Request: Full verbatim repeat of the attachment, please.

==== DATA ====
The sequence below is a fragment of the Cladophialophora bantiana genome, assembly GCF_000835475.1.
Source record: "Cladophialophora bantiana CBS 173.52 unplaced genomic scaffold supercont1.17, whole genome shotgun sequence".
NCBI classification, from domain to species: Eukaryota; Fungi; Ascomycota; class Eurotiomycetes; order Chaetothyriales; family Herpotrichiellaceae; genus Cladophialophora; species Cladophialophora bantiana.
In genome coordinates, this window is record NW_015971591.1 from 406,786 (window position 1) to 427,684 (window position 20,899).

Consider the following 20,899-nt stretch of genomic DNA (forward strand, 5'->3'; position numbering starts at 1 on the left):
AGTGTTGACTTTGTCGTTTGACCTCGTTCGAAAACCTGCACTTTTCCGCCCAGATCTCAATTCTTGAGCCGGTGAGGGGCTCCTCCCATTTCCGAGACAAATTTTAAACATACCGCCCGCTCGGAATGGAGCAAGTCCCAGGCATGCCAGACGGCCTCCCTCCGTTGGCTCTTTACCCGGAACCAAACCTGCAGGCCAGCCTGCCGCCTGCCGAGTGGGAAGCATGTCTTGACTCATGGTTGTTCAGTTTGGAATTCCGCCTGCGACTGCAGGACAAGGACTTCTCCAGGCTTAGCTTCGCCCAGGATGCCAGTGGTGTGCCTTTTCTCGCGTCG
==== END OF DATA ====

The sequence below is a fragment of the Cladophialophora bantiana genome, assembly GCF_000835475.1.
Source record: "Cladophialophora bantiana CBS 173.52 unplaced genomic scaffold supercont1.17, whole genome shotgun sequence".
NCBI classification, from domain to species: Eukaryota; Fungi; Ascomycota; class Eurotiomycetes; order Chaetothyriales; family Herpotrichiellaceae; genus Cladophialophora; species Cladophialophora bantiana.
In genome coordinates, this window is record NW_015971591.1 from 406,786 (window position 1) to 427,684 (window position 20,899).

Consider the following 20,899-nt stretch of genomic DNA (forward strand, 5'->3'; position numbering starts at 1 on the left):
AGTGTTGACTTTGTCGTTTGACCTCGTTCGAAAACCTGCACTTTTCCGCCCAGATCTCAATTCTTGAGCCGGTGAGGGGCTCCTCCCATTTCCGAGACAAATTTTAAACATACCGCCCGCTCGGAATGGAGCAAGTCCCAGGCATGCCAGACGGCCTCCCTCCGTTGGCTCTTTACCCGGAACCAAACCTGCAGGCCAGCCTGCCGCCTGCCGAGTGGGAAGCATGTCTTGACTCATGGTTGTTCAGTTTGGAATTCCGCCTGCGACTGCAGGACAAGGACTTCTCCAGGCTTAGCTTCGCCCAGGATGCCAGTGGTGTGCCTTTTCTCGCGTCG